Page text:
September 26, 2013 4:04 pm

Paris Fashion Week: The very real value of slowness

Azzedine Alaïa exhibit provides masterclass in how a designer develops a proprietary vocabulary

One of the constant refrains of the fashion world, as in politics and business, is the problem of speed, aka the 21st-century condition: the fact that the digital age is driving everyone into a permanent state of hyperactivity, tweeting and tumblring in a never-ending cycle of instantaneous reaction and short-termism. Politicians think only of the next election and what it will take to win it, executives focus on quarterly growth, and designers need yet more new products to drive people into stores, not to mention more bells and whistles to call attention to their new collections.

Even in a situation where, theoretically, everyone is there specifically to pay attention to their new collections. Even in a situation such as the ready-to-wear shows.

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Vanessa Friedman

So it was meaningful that, early on in Paris Fashion Week, a show opened that demonstrated, completely and convincingly, the very real value of slow fashion, and the struggles being played out on the catwalks as creativity is forced to run at 200mph.

The show was actually an exhibit: the Azzedine Alaïa retrospective that spanned the Palais Galliera and the Musée d’Art Moderne, featuring the designer’s work from the 1980s until today. In its consistency of vision and aesthetic vernacular – without an information plaque, visitors would have been hard-pressed to identify what garment was made when – it provided a masterclass in the way a designer develops a proprietary vocabulary over time, and the power to transcend trend that provides. And it did so without the aid of digital projections, or behind-the-scenes videos, or any other extra entertainment (aside from the backdrop of an enormous Matisse in the Musée d’Art Moderne). As well as without a single handbag.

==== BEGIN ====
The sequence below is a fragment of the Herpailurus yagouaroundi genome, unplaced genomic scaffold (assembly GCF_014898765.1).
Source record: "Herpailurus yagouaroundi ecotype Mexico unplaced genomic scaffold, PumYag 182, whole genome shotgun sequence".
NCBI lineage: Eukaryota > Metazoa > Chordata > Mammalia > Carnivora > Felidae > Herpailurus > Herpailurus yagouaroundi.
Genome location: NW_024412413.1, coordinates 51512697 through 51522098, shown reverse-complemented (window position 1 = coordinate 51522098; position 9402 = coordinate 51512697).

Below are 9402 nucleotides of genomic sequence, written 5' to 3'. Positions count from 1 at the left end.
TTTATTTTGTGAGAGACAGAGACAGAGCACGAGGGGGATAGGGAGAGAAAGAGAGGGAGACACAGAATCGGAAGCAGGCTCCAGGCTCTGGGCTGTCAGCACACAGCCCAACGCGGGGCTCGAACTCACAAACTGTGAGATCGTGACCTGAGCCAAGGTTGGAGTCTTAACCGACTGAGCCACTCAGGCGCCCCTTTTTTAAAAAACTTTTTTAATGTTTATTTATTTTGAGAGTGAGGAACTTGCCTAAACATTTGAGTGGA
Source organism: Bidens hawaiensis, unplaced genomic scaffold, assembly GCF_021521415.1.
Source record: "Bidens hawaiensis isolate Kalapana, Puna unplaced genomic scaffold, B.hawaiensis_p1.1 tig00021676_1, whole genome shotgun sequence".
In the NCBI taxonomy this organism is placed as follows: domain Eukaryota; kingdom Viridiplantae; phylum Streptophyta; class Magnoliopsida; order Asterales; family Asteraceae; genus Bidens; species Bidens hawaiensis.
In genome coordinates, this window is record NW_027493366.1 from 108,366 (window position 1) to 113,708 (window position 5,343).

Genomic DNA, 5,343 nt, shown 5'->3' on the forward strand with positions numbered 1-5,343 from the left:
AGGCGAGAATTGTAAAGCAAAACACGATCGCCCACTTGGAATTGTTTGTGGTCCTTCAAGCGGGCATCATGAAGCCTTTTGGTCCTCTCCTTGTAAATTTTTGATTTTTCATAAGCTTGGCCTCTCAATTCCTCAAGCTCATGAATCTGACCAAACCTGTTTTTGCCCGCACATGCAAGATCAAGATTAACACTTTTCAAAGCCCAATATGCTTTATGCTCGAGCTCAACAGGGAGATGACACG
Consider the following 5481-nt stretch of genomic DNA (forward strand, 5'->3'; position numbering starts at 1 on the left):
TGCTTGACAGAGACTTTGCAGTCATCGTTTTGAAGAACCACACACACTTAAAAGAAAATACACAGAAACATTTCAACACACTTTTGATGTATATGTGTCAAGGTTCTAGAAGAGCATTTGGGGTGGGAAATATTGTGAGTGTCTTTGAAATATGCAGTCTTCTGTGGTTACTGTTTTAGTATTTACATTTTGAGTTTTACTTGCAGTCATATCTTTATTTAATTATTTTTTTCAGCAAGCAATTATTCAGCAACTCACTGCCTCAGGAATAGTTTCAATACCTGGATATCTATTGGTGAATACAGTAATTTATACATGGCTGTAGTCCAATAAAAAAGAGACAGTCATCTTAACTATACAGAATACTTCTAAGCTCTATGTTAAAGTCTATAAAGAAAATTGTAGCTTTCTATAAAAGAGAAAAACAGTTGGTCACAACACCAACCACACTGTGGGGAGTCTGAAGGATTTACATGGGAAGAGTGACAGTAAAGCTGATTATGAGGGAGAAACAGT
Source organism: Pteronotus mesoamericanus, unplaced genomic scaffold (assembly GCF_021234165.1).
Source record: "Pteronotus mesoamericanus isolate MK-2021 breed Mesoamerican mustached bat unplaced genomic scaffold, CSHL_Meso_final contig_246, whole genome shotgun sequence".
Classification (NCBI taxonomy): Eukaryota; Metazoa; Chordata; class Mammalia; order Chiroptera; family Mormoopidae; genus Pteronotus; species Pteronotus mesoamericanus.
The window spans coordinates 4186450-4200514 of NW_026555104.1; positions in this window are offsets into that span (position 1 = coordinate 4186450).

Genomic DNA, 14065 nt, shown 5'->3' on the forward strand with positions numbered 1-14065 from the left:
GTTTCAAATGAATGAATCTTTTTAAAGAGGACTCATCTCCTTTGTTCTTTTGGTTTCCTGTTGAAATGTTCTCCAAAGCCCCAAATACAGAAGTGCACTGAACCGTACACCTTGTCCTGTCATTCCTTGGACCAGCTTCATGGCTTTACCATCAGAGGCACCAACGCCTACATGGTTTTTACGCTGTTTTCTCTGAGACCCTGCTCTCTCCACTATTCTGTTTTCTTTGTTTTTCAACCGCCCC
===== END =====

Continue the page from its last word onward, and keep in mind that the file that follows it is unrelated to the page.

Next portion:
“It’s refreshing,” said a stylist looking at a trio of velour dresses inspired by the Matisse, one long, two short, all with skirts that fell in generous but precise folds around the hips, vaguely reminiscent of a Velásquez portrait and yet entirely modern, “to see dresses that don’t need anything else to be beautiful.” And it’s rare these days for any creative director to have the courage of that conviction, though some are clearly trying.

Indeed, Jun Takahashi of Undercover addressed the issue directly, with words and anagrams – God/Dog, Listen/Silent, Noise/Thought – splashed across sweatshirt tops with belled arms, leather A-line skirts, and handbags clasped around a forearm. Many garments were left half-finished, so a white button-down was paired with a sheer top, a black tunic left with only one fluted sleeve, while others featured oversize buckles, chains, and other restraints. In the end, the lights came down, and clothes came out bearing the glowing messages: “I am here,” “Trust,” “Demand” and “Silence yourself” – though whether the latter is still possible is a question Mr Takahashi posed, but did not answer.

In his time at Rochas, Mr Zanini has tried to imbue it with a romantic hyper-femininity achieved on a platform of fabric innovation. Such efforts reached their zenith this season, with every piece seeming dipped in fairy dust thanks to a new ‘tinsel-like’ fabric named Nigel